Somehow, I managed to find the one parking lot in downtown Austin where the attendent told me I have until midnight to keep my car there.
What the fuck?
What kind of business would tell customers to go home two hours before last call during fucking SXSW?
And yet, my aging body replied, "Wow … it would be so nice to get home before 1 a.m."
So I capitulated.
Here I am, 12:30 a.m. Tsu*Shi*Ma*Mi*Re is probably finishing its last song, and I’m at home typing this entry. And I don’t fucking mind! Do I qualify for membership in the AARP now?
I blew off the SXSW music conference panels early to catch up on sleep I’ve been missing since the start of the festival. When I woke up, it was 7:40 p.m., and I only 20 minutes before the start of Japan Nite.
All that to say, I missed the first half of Vasallo Crab 75. When I walked in, the band was in the middle of a cover of Michael Jackson’s "Bad".
That’s not necessarily a great first impression to make. But unlike most of the punk/garage-skewed bands on the bill, Vasallo Crab 75 offers music akin to the New Order machinations of syrup 16g. Melodic and refined, Vasallo Crab 75 pre-emptively countered the rawness expected later in the night.
The Rodeo Carburettor followed. Chances are, if you like Thee Michelle Gun Elephant, you’ll like the Rodeo Carburettor. I don’t like Thee Michelle Gun Elephant, so there’s no need for any more opinion from me.
PE’Z usually starts its albums with a spark, but the first song of the jazz quintet’s set was a fraction of that usual energy. It was a smart move. No sound check preceded the band’s showcase, so the trumpet and saxophone mics weren’t turned up till a minute into that first song.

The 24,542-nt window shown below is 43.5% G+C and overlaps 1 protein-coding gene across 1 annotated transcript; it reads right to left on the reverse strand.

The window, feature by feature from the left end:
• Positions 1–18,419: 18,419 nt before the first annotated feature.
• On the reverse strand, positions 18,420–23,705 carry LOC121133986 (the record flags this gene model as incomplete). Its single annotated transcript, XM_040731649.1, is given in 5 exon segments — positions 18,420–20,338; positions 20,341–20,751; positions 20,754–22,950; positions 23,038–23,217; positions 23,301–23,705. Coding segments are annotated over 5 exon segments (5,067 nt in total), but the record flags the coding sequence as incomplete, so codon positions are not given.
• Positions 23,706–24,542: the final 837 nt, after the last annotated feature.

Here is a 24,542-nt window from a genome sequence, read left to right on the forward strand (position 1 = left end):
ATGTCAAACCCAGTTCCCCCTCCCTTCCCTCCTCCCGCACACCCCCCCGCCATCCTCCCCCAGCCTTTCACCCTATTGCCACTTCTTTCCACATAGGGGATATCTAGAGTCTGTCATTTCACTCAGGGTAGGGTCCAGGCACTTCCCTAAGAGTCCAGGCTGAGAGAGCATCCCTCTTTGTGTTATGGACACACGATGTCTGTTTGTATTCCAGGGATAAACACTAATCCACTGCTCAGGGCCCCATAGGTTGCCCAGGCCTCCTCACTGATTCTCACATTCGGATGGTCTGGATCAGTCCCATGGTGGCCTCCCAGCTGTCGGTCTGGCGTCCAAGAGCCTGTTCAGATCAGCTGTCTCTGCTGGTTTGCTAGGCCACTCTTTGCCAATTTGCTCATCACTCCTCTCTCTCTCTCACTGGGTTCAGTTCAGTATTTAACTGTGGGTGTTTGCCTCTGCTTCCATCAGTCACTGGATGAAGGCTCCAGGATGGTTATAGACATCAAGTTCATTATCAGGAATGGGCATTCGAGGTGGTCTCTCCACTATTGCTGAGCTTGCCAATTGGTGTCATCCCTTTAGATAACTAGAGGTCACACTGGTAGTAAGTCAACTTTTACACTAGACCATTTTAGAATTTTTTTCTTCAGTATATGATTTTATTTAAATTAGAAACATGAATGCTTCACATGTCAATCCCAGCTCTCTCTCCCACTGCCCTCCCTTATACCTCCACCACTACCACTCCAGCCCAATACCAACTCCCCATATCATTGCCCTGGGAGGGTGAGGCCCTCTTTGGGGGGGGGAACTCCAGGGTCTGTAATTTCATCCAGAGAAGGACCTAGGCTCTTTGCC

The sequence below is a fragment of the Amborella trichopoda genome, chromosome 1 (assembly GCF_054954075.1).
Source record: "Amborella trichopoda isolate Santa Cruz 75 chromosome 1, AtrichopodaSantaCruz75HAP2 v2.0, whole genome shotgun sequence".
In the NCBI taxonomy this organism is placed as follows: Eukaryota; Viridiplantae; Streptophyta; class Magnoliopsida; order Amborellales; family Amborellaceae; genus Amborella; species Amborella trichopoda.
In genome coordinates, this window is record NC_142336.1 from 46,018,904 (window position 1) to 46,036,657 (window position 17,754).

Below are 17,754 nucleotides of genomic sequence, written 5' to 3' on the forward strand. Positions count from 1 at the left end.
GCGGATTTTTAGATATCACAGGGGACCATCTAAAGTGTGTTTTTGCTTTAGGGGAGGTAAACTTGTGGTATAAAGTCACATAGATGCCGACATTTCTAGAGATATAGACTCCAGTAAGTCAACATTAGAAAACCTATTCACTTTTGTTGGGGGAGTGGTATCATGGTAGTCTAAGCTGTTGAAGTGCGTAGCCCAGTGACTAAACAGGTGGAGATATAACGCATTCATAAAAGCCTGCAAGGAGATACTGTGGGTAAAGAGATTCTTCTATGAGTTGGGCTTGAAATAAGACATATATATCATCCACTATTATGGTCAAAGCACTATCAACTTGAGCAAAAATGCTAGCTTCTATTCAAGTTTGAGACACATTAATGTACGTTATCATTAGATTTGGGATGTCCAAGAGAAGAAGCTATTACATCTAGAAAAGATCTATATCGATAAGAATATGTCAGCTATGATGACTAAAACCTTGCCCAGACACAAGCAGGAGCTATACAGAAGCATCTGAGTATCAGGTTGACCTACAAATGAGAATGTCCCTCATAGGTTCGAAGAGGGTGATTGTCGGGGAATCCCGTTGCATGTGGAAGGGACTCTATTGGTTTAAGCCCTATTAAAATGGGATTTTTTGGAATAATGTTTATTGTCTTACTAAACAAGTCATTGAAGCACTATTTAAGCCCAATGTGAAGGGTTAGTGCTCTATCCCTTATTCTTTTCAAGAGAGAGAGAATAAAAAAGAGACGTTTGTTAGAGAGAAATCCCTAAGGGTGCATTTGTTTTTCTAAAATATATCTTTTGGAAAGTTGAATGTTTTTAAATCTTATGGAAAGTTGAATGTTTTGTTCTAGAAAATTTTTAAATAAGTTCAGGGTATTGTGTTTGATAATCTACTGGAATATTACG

The Elysium staff are absolutely incompetent when it comes to mic-ing an upright bass. Last year’s Petty Booka showcase was marred by a silent upright bass, and even when a mic was set up half way through the set, only the lowest notes registered.
History repeated itself as PE’Z suffered through the same indignity. Fortunately, the band’s explosive playing drew attention away from the techincal difficulties.
As the band’s showcase wore on, the pieces got faster and faster. The oddest sight was a guy pumping his fist in punk rock fashion while a number of drunk white people attempted (unsuccessfully) to swing dance behind him. That’s the kind of bizarre juxtaposition the music of PE’Z illicits.
After finishing up with "Jounetsu no Yukue" — the band’s ending theme for the last three albums — I felt a cap to my evening. I really didn’t need to see anything else after that.
But I stuck around for Ellegarden. I’m not the target market for the post-Weezer/Blink 182 power pop, and during the sound check, the band started playing the Pixies’ "Bleed" Weezer’s "The Sweater Song", and the crowd went wild.
If that isn’t an omen …
To its credit, Ellegarden whipped the crowd into a frenzy with a set of well-crafted albeit by-the-numbers punk-pop tunes. The folks into were really into it, and this kind of music was absolutely ideal in a live setting.
It didn’t stop me from getting restless, and the idea of being home after such an exhausting week of conference panels and live music became too tempting to pass up.
I’ve seen Tsu*Shi*Ma*Mi*Re before, and Soozoo Ninshin is perhaps one of the most distinct albums among the cute Japanese girl punk so emblematic of the Sister/Benten record label. I’m not enough of a fan, though, to have stuck around for their set.
And I was already planning to split before the Emeralds came on. See previous re: Thee Michelle Gun Elephant.
PE’Z made my night and as such, made a fine conclusion to this year’s SXSW experience.
Will my body finally conk out next year? I guess we’ll find out next March.